Weddings, even more than other events, are all about redundant gear. If you can afford it, many show up with a backup camera body. If not, you still want backup media cards and batteries to ensure that you can keep shooting constantly. You'll want to have those on you at all times for fast swaps to not lose an important moment. You also need a good low-light camera. While the ceremony itself might be in the daytime, the cocktail hour and dancing are usually in a dark space, and you still need to capture that footage well.
You also need to do an audio recording of at least the ceremony, which isn't typically required for other videography jobs. It's very common these days to set up a wireless microphone on the officiant and those getting married to record at least the ceremony. If there is a microphone being used for the toasts, you'll want to tap into the soundboard the DJ is using to be sure you record those as well. Setting all of that up to record to a dedicated handheld audio recorder like a zoom, patched wirelessly to the microphones, is often the most efficient way to do this, while using good quality onboard microphones on the camera as a backup.
What to charge for weddings varies drastically based on your market. You will also need a portfolio of previous weddings you have shot to get your start. Finding another wedding company in your market to work for as an operator can be a great way to build up that portfolio, or, if necessary, shooting a few weddings for free at the start. From there it's not uncommon to charge in the thousands of dollars for shooting a wedding, and it can go up to the tens of thousands for very experienced teams of two to three people shooting on high-end equipment. There are even teams shooting weddings on 16mm and 35m film for its archival qualities.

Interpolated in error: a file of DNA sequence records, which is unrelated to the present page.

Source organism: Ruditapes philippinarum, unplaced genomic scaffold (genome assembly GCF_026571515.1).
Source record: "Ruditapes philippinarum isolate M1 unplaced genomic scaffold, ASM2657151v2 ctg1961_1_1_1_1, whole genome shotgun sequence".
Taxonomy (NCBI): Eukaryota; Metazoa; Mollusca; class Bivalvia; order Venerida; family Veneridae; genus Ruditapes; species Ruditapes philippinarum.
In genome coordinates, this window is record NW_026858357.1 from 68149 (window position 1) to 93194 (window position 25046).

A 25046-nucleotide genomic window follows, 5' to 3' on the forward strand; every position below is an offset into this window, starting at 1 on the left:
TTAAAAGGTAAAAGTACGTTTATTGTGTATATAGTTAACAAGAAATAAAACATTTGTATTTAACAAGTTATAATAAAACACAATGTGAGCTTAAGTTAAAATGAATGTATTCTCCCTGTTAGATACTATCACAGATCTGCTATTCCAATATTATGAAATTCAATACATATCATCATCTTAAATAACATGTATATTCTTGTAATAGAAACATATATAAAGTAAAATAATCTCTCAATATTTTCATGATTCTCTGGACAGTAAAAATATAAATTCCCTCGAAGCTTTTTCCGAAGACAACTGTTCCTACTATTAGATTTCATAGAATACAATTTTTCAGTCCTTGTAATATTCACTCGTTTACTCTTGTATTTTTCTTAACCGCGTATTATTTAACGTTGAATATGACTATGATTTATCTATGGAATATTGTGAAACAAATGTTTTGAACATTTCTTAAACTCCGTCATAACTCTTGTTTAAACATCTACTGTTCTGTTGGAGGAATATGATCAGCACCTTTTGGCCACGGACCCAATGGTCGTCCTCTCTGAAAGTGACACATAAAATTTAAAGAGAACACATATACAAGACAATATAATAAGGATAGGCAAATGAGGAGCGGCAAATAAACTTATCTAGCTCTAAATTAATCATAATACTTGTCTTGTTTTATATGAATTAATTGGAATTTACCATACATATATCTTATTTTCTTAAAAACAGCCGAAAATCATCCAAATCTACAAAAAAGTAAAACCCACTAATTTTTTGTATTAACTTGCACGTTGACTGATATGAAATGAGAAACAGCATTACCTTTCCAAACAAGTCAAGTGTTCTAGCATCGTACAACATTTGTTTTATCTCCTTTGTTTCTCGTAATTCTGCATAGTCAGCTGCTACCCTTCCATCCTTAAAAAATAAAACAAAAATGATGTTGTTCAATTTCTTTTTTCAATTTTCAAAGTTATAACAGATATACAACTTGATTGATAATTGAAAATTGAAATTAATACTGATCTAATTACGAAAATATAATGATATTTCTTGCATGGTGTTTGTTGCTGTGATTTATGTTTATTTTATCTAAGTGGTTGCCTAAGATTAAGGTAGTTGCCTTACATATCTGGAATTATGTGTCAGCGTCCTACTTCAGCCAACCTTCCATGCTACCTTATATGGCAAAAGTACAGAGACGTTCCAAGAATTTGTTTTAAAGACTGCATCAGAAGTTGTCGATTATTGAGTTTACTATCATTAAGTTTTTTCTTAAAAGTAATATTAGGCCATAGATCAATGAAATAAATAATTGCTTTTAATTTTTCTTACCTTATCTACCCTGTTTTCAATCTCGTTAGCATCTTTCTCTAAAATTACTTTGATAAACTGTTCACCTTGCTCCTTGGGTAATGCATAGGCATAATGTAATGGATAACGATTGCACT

Wedding work also requires a specific uniform, generally all black, and no jeans. Some comfortable black dress shoes, a pair of loose-fitting black slacks (for when you need to kneel to get a shot), and a black button-up shirt are the assumed uniform. While on some sports jobs you can show up in cargo shorts, a bright pink tank top, and running shoes, weddings expect a different level of dress. If you want to wear a tool belt of some sort to keep your batteries and memory cards on you, you'll need to acquire a low key one, ideally black leather or nylon, that isn't distracting. Wedding clients don't want to feel like their wedding is a film set.
Weddings are a lucrative market, but it can take a long time to build up to the top-end rates. You'll need a slick website, a long history of strong work and recommendations, and relationships with a variety of wedding planners to get your rates into the top end. You should also pursue stories in the wedding press (there are several wedding magazines) profiling something unique about your work, and consider attending wedding conventions in your area. Weddings are also traditionally somewhat seasonal, with peak wedding season being April through August, and work slower through the winter.
If you are ready to pursue work as a videographer, it is a booming market out there. Be sure to remain ever conscious that your job is to do everything possible to safely get the shot. The difference between a videographer doing the bare minimum and a videographer that goes the extra mile might not be obvious to all observers, but the proof is in the footage.
Never get complacent, constantly pay attention to the latest techniques, tools, and trends, and you can find a way to make a living with a camera by your side.